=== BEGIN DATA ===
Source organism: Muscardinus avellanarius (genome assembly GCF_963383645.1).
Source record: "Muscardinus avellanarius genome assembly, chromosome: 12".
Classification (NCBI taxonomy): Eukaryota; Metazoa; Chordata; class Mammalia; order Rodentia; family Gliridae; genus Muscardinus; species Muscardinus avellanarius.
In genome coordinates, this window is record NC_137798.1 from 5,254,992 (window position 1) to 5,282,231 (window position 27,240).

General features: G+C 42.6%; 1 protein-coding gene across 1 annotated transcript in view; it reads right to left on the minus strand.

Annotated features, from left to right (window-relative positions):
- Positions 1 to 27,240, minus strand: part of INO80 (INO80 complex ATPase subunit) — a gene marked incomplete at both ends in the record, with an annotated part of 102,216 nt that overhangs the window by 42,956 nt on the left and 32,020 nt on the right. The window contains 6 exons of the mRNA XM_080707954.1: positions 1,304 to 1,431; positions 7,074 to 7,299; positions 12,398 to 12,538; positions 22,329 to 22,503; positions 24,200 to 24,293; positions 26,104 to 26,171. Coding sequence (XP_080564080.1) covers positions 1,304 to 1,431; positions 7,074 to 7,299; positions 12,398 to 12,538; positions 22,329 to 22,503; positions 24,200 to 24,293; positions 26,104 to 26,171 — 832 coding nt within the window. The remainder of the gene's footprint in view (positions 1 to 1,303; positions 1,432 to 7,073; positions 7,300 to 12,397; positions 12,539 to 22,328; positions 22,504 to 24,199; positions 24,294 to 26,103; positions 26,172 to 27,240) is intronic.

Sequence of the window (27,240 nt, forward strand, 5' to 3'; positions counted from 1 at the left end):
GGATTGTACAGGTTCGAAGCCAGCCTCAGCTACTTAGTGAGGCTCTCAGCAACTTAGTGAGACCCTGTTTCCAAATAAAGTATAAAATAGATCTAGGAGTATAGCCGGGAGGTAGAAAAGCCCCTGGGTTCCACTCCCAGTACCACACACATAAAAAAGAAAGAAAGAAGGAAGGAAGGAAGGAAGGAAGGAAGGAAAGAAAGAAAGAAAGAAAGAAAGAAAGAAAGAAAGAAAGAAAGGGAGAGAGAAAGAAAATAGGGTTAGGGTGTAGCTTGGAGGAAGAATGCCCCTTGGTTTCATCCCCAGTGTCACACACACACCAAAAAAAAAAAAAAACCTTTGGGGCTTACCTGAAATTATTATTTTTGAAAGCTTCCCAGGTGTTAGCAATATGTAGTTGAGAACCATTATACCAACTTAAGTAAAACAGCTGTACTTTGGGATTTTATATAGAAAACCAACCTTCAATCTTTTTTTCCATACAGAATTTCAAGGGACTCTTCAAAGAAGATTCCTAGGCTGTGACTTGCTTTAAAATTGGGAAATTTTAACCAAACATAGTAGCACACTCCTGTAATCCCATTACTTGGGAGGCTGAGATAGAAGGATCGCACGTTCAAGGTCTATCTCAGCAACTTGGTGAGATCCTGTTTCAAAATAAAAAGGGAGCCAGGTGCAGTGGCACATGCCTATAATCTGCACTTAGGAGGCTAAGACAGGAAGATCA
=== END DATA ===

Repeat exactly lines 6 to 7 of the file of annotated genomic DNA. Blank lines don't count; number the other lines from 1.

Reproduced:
Annotated features, from left to right (window-relative positions):
- Positions 1 to 27,240, minus strand: part of INO80 (INO80 complex ATPase subunit) — a gene marked incomplete at both ends in the record, with an annotated part of 102,216 nt that overhangs the window by 42,956 nt on the left and 32,020 nt on the right. The window contains 6 exons of the mRNA XM_080707954.1: positions 1,304 to 1,431; positions 7,074 to 7,299; positions 12,398 to 12,538; positions 22,329 to 22,503; positions 24,200 to 24,293; positions 26,104 to 26,171. Coding sequence (XP_080564080.1) covers positions 1,304 to 1,431; positions 7,074 to 7,299; positions 12,398 to 12,538; positions 22,329 to 22,503; positions 24,200 to 24,293; positions 26,104 to 26,171 — 832 coding nt within the window. The remainder of the gene's footprint in view (positions 1 to 1,303; positions 1,432 to 7,073; positions 7,300 to 12,397; positions 12,539 to 22,328; positions 22,504 to 24,199; positions 24,294 to 26,103; positions 26,172 to 27,240) is intronic.